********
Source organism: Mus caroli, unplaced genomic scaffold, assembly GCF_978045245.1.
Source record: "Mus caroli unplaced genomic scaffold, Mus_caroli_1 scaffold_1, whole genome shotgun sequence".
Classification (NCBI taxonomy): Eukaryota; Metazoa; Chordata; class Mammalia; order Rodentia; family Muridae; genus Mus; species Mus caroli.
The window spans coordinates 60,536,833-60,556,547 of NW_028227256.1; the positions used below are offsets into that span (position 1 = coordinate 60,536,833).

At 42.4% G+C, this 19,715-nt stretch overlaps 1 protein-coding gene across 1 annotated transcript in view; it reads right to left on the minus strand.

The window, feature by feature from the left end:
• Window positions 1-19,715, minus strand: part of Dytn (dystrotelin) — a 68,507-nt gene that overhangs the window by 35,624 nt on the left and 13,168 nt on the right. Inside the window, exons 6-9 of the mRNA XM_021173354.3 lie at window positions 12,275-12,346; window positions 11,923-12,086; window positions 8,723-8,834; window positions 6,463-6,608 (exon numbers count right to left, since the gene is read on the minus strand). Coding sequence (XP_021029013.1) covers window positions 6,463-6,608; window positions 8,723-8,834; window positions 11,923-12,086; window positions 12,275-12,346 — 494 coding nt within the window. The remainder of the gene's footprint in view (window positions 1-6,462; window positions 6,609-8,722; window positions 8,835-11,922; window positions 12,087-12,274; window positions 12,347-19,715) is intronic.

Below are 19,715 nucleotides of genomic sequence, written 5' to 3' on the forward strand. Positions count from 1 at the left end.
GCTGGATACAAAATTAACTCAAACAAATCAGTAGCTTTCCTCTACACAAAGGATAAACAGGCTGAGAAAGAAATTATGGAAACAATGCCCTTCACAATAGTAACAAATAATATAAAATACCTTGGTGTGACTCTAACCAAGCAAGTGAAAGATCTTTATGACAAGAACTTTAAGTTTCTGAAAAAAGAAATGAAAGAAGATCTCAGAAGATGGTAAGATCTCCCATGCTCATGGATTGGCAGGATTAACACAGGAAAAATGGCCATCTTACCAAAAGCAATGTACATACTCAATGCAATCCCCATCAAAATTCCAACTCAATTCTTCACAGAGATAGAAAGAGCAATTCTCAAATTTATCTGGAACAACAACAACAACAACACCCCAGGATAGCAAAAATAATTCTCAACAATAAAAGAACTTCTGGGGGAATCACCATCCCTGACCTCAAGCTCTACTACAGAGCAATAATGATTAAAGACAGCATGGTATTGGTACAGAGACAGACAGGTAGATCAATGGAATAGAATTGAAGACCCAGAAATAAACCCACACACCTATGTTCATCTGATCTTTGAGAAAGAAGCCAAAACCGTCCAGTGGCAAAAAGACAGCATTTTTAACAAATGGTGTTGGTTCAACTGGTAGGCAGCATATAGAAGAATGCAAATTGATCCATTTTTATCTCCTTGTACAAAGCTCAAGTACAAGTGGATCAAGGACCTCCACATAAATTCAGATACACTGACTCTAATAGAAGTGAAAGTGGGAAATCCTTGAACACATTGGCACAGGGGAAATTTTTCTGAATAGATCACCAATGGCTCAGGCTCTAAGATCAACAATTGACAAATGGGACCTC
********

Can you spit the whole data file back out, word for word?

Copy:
Source organism: Mus caroli, unplaced genomic scaffold, assembly GCF_978045245.1.
Source record: "Mus caroli unplaced genomic scaffold, Mus_caroli_1 scaffold_1, whole genome shotgun sequence".
Classification (NCBI taxonomy): Eukaryota; Metazoa; Chordata; class Mammalia; order Rodentia; family Muridae; genus Mus; species Mus caroli.
The window spans coordinates 60,536,833-60,556,547 of NW_028227256.1; the positions used below are offsets into that span (position 1 = coordinate 60,536,833).

At 42.4% G+C, this 19,715-nt stretch overlaps 1 protein-coding gene across 1 annotated transcript in view; it reads right to left on the minus strand.

The window, feature by feature from the left end:
• Window positions 1-19,715, minus strand: part of Dytn (dystrotelin) — a 68,507-nt gene that overhangs the window by 35,624 nt on the left and 13,168 nt on the right. Inside the window, exons 6-9 of the mRNA XM_021173354.3 lie at window positions 12,275-12,346; window positions 11,923-12,086; window positions 8,723-8,834; window positions 6,463-6,608 (exon numbers count right to left, since the gene is read on the minus strand). Coding sequence (XP_021029013.1) covers window positions 6,463-6,608; window positions 8,723-8,834; window positions 11,923-12,086; window positions 12,275-12,346 — 494 coding nt within the window. The remainder of the gene's footprint in view (window positions 1-6,462; window positions 6,609-8,722; window positions 8,835-11,922; window positions 12,087-12,274; window positions 12,347-19,715) is intronic.

Below are 19,715 nucleotides of genomic sequence, written 5' to 3' on the forward strand. Positions count from 1 at the left end.
GCTGGATACAAAATTAACTCAAACAAATCAGTAGCTTTCCTCTACACAAAGGATAAACAGGCTGAGAAAGAAATTATGGAAACAATGCCCTTCACAATAGTAACAAATAATATAAAATACCTTGGTGTGACTCTAACCAAGCAAGTGAAAGATCTTTATGACAAGAACTTTAAGTTTCTGAAAAAAGAAATGAAAGAAGATCTCAGAAGATGGTAAGATCTCCCATGCTCATGGATTGGCAGGATTAACACAGGAAAAATGGCCATCTTACCAAAAGCAATGTACATACTCAATGCAATCCCCATCAAAATTCCAACTCAATTCTTCACAGAGATAGAAAGAGCAATTCTCAAATTTATCTGGAACAACAACAACAACAACACCCCAGGATAGCAAAAATAATTCTCAACAATAAAAGAACTTCTGGGGGAATCACCATCCCTGACCTCAAGCTCTACTACAGAGCAATAATGATTAAAGACAGCATGGTATTGGTACAGAGACAGACAGGTAGATCAATGGAATAGAATTGAAGACCCAGAAATAAACCCACACACCTATGTTCATCTGATCTTTGAGAAAGAAGCCAAAACCGTCCAGTGGCAAAAAGACAGCATTTTTAACAAATGGTGTTGGTTCAACTGGTAGGCAGCATATAGAAGAATGCAAATTGATCCATTTTTATCTCCTTGTACAAAGCTCAAGTACAAGTGGATCAAGGACCTCCACATAAATTCAGATACACTGACTCTAATAGAAGTGAAAGTGGGAAATCCTTGAACACATTGGCACAGGGGAAATTTTTCTGAATAGATCACCAATGGCTCAGGCTCTAAGATCAACAATTGACAAATGGGACCTC